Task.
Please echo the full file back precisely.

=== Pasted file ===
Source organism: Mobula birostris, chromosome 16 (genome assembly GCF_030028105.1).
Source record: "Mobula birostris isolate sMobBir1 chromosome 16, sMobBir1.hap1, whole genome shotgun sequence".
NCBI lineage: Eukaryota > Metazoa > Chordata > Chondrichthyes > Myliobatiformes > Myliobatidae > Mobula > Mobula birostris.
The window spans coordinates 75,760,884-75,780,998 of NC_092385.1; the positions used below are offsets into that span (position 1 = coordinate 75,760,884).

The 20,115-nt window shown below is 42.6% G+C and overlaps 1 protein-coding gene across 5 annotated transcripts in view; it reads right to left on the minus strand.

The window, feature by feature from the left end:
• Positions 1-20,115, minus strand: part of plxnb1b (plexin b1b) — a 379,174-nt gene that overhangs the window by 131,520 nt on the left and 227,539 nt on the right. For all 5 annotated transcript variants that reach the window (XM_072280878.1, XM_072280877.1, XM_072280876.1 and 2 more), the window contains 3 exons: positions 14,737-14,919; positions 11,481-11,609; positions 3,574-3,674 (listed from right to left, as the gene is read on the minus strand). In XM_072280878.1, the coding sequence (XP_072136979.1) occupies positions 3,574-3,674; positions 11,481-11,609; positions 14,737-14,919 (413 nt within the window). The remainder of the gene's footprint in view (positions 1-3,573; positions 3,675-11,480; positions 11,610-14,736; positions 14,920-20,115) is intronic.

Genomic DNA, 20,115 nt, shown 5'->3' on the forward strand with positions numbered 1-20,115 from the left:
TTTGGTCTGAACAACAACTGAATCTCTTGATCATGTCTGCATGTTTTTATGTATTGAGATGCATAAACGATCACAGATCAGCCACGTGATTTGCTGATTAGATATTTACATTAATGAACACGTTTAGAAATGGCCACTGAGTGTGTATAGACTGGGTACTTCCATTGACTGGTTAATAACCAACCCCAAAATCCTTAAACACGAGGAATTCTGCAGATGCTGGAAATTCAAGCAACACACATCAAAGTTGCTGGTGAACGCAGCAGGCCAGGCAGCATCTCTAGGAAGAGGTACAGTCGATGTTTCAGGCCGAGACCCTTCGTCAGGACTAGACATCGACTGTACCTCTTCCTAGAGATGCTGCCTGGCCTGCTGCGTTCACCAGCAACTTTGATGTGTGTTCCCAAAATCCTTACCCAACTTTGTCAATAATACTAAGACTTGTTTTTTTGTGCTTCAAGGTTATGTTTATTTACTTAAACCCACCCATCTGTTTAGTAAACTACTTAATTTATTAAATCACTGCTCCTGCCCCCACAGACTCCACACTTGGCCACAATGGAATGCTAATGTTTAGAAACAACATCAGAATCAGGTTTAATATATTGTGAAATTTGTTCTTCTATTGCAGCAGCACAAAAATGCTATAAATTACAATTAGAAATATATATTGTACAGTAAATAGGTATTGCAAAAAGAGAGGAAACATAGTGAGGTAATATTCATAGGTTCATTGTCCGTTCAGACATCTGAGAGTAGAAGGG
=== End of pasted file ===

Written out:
Source organism: Mobula birostris, chromosome 16 (genome assembly GCF_030028105.1).
Source record: "Mobula birostris isolate sMobBir1 chromosome 16, sMobBir1.hap1, whole genome shotgun sequence".
NCBI lineage: Eukaryota > Metazoa > Chordata > Chondrichthyes > Myliobatiformes > Myliobatidae > Mobula > Mobula birostris.
The window spans coordinates 75,760,884-75,780,998 of NC_092385.1; the positions used below are offsets into that span (position 1 = coordinate 75,760,884).

The 20,115-nt window shown below is 42.6% G+C and overlaps 1 protein-coding gene across 5 annotated transcripts in view; it reads right to left on the minus strand.

The window, feature by feature from the left end:
• Positions 1-20,115, minus strand: part of plxnb1b (plexin b1b) — a 379,174-nt gene that overhangs the window by 131,520 nt on the left and 227,539 nt on the right. For all 5 annotated transcript variants that reach the window (XM_072280878.1, XM_072280877.1, XM_072280876.1 and 2 more), the window contains 3 exons: positions 14,737-14,919; positions 11,481-11,609; positions 3,574-3,674 (listed from right to left, as the gene is read on the minus strand). In XM_072280878.1, the coding sequence (XP_072136979.1) occupies positions 3,574-3,674; positions 11,481-11,609; positions 14,737-14,919 (413 nt within the window). The remainder of the gene's footprint in view (positions 1-3,573; positions 3,675-11,480; positions 11,610-14,736; positions 14,920-20,115) is intronic.

Genomic DNA, 20,115 nt, shown 5'->3' on the forward strand with positions numbered 1-20,115 from the left:
TTTGGTCTGAACAACAACTGAATCTCTTGATCATGTCTGCATGTTTTTATGTATTGAGATGCATAAACGATCACAGATCAGCCACGTGATTTGCTGATTAGATATTTACATTAATGAACACGTTTAGAAATGGCCACTGAGTGTGTATAGACTGGGTACTTCCATTGACTGGTTAATAACCAACCCCAAAATCCTTAAACACGAGGAATTCTGCAGATGCTGGAAATTCAAGCAACACACATCAAAGTTGCTGGTGAACGCAGCAGGCCAGGCAGCATCTCTAGGAAGAGGTACAGTCGATGTTTCAGGCCGAGACCCTTCGTCAGGACTAGACATCGACTGTACCTCTTCCTAGAGATGCTGCCTGGCCTGCTGCGTTCACCAGCAACTTTGATGTGTGTTCCCAAAATCCTTACCCAACTTTGTCAATAATACTAAGACTTGTTTTTTTGTGCTTCAAGGTTATGTTTATTTACTTAAACCCACCCATCTGTTTAGTAAACTACTTAATTTATTAAATCACTGCTCCTGCCCCCACAGACTCCACACTTGGCCACAATGGAATGCTAATGTTTAGAAACAACATCAGAATCAGGTTTAATATATTGTGAAATTTGTTCTTCTATTGCAGCAGCACAAAAATGCTATAAATTACAATTAGAAATATATATTGTACAGTAAATAGGTATTGCAAAAAGAGAGGAAACATAGTGAGGTAATATTCATAGGTTCATTGTCCGTTCAGACATCTGAGAGTAGAAGGG